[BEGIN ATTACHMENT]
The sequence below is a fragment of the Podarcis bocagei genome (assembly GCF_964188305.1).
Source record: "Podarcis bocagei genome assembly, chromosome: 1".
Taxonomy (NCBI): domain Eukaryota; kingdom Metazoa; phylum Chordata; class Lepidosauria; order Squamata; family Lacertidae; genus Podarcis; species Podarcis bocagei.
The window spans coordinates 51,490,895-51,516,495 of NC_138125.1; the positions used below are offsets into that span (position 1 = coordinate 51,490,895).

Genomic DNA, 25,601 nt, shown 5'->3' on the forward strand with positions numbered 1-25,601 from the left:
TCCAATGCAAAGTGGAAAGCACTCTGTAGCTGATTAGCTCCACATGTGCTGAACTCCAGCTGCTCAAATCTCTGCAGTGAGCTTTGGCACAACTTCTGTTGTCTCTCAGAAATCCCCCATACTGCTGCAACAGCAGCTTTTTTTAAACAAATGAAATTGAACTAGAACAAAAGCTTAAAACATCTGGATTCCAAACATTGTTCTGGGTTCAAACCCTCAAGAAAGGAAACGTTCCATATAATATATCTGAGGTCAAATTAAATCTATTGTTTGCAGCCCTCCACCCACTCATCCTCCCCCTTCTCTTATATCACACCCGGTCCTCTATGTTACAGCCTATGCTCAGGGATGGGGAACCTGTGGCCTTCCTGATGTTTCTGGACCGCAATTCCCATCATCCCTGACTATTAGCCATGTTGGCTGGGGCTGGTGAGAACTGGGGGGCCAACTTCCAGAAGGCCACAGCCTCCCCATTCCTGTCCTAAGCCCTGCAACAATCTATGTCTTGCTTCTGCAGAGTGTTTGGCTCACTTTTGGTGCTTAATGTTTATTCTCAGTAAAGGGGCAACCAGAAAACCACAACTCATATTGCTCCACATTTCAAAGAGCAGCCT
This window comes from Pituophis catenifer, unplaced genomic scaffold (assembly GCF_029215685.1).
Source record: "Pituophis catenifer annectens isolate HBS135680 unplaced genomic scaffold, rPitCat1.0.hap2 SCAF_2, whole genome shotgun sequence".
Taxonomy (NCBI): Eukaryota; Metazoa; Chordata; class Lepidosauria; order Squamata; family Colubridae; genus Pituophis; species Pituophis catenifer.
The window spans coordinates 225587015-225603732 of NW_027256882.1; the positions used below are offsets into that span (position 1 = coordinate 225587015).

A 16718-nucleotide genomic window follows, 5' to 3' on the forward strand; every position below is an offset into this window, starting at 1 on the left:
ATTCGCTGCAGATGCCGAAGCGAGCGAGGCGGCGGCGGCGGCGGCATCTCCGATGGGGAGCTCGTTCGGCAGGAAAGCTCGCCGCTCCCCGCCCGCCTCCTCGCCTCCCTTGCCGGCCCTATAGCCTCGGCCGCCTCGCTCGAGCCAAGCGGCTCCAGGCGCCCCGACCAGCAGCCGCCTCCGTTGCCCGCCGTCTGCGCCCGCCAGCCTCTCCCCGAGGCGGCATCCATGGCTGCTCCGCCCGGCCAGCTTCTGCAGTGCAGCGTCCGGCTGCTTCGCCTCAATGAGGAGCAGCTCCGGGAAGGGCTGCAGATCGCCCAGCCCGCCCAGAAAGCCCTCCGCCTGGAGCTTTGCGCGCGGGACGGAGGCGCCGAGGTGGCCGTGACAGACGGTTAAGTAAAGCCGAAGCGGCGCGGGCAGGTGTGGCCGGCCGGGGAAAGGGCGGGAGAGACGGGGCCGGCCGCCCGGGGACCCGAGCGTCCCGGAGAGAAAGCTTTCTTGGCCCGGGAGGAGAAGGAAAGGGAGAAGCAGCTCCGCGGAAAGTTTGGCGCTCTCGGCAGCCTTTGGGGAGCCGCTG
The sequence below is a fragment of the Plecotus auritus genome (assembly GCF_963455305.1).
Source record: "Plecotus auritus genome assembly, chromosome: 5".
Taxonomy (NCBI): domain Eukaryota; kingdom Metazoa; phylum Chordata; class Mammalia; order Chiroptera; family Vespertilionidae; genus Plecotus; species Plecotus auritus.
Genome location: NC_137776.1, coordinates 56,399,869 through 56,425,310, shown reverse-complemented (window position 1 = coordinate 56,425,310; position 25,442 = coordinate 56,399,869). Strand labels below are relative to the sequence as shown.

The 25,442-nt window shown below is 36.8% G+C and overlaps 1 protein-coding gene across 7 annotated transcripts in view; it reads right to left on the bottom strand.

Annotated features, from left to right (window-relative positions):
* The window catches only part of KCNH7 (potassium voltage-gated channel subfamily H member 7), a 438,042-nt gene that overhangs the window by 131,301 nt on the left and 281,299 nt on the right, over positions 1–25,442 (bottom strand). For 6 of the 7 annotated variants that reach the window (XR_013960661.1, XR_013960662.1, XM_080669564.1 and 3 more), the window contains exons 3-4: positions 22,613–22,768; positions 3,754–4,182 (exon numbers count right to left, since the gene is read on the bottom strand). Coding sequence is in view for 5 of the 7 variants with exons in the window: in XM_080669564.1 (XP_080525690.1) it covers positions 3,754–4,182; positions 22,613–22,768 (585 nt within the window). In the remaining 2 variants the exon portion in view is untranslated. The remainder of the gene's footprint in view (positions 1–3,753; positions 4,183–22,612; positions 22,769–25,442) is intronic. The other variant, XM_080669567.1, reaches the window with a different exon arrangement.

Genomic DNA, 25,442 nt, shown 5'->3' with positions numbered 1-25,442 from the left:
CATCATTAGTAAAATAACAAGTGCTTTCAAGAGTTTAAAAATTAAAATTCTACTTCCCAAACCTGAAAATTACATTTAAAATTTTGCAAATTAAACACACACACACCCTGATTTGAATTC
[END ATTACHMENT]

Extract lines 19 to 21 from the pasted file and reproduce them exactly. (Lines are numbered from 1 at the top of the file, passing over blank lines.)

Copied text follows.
* The window catches only part of KCNH7 (potassium voltage-gated channel subfamily H member 7), a 438,042-nt gene that overhangs the window by 131,301 nt on the left and 281,299 nt on the right, over positions 1–25,442 (bottom strand). For 6 of the 7 annotated variants that reach the window (XR_013960661.1, XR_013960662.1, XM_080669564.1 and 3 more), the window contains exons 3-4: positions 22,613–22,768; positions 3,754–4,182 (exon numbers count right to left, since the gene is read on the bottom strand). Coding sequence is in view for 5 of the 7 variants with exons in the window: in XM_080669564.1 (XP_080525690.1) it covers positions 3,754–4,182; positions 22,613–22,768 (585 nt within the window). In the remaining 2 variants the exon portion in view is untranslated. The remainder of the gene's footprint in view (positions 1–3,753; positions 4,183–22,612; positions 22,769–25,442) is intronic. The other variant, XM_080669567.1, reaches the window with a different exon arrangement.

Genomic DNA, 25,442 nt, shown 5'->3' with positions numbered 1-25,442 from the left:
CATCATTAGTAAAATAACAAGTGCTTTCAAGAGTTTAAAAATTAAAATTCTACTTCCCAAACCTGAAAATTACATTTAAAATTTTGCAAATTAAACACACACACACCCTGATTTGAATTC